There are three main parts of the perfect pitch –
- You must demonstrate a high return on investment
- You must have a clear message
- Finally you must provide evidence that you’re trustworthy
1) HIGH RETURNS
The most important aspect of your pitch is that it demonstrates your offer has a high return on investment. All B2B deals come with some risk, your goal is to show the prospect that the rewards far outweigh the risks involved.
All B2B deals come with some risk, your goal is to show the prospect that the rewards far outweigh the risks involved.
If the prospect makes the wrong choice, number of things can happen to them, they can look stupid in front of their peers, if the business loses money they could be sacked in which case they’re left struggling to pay their mortgage, they could do the deal and have no support from the salesperson after the fact and so could be left with more work than what they started with. The risk of being in a worse place after the deal than when they started is a real concern for a lot of B2B middle management. They are already swamped with work, they don’t need more hassle on their plate.
A lot of time this in itself is more important to them than spending the money because of course it’s not their personal wealth they are spending on your B2B product or service.
Remember that any deal is also a time suck for the prospect because they have to invest time into considering the deal and processing if it is worth to them. It also takes mental energy as well. So if your high return on investment offer is difficult to understand the less likely the prospect is going to bother processing it and seeing if it is a real solution for them.
2) A CLEAR MESSAGE
The second part of the pitch is your message. Your message is what breaks through the noise of modern marketing and just modern everyday life. You’re not just competing with your competition in your very specific space for the attention of your prospect, you’re competing with BMW’s flashy car TV advertising’s, you’re competing with a hot girl advertising something through pop-ups on your prospects web browser, you’re competing with the prospect colleagues who are pestering them and chasing them for their time.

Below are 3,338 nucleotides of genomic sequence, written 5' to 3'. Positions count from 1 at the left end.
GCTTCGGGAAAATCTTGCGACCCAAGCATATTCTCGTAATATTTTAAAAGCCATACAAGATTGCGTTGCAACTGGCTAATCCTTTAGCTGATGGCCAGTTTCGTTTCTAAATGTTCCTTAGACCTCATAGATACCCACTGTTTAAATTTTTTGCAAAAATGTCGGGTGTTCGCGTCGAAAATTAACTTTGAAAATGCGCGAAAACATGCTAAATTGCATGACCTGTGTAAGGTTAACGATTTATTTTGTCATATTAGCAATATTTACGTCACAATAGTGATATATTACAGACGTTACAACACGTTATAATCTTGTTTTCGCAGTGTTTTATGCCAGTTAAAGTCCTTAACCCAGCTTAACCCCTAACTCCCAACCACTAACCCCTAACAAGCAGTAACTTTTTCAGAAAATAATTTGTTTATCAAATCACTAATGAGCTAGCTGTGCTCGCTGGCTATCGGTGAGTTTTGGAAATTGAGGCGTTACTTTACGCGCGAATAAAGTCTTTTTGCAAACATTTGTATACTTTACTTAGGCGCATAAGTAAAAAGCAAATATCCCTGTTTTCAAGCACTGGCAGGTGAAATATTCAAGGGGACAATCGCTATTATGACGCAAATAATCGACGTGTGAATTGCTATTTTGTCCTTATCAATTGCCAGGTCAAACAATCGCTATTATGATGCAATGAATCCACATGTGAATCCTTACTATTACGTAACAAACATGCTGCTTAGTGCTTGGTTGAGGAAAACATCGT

Good advertising does not just circulate information. It penetrates the public mind with desires and belief.
As Leo Burnett once said, “Good advertising does not just circulate information. It penetrates the public mind with desires and belief.” This is what the endgame of your message needs to be, you’ve got to have when pitching to your prospect: penetrating their desires and beliefs. Your message is what talks to the prospect and gets the job done.
Therefore your message must have the following traits if it’s going to be successful –
- It must have clarity. The prospect must know exactly what is going on and what you are offering without having to listen to the pitch the second time or read it again on the email you sent.
- It must have simplicity. The prospect shouldn’t have to get’s calculator out to confirm the return on investments that you’re offering them.
- It must be quick to deliver. We’ve only touched on this but people are busy they can’t deliver your message in three seconds it is simply too long.
- It must prompt the prospect to take immediate action. That action can be tiny, they must drive the prospect to do some think otherwise it just hasn’t had an effect on them.
In a nutshell your message must share what you offer, at what price, why the prospect would be a fool to pass it up. Quickly and concisely.
The final part of your pitch must show that you’re trustworthy. You offer can’t be too good to be true. It must be logical. It must make complete sense.
Your prospect must trust your word from your offer without having to do all you or your company, or your product to confirm in their own mind that you’re trustworthy. As far as they’re concerned, you could be nothing more than a snake oil salesman trying to swindle them for everything they have with a dodgy product.
Personality and charisma are key here, and you want your prospect to know for definite whether or not they’re listening to an honest businessman/woman as opposed to someone with only their self-interest at heart. Think more Tony Stark than Patrick Bateman.
There is a number of ways you can achieve this for example offering proof that your product has its worked for other people, sharing you or your company’s qualifications, endorsement or testimonials from other customers etc.
A shocking 82% of B2B prospects think salespeople are unprepared when they go into a pitch…
One thing that definitely helps is simply being prepared for the pitch e.g. do your research on your prospect, ensure that you know who you’re talking to. A shocking 82% of B2B prospects think salespeople are unprepared when they go into a pitch, and that’s naturally gonna leave a sour taste in their mouths. Make sure when you go in that the only taste they get is the sweet taste of money.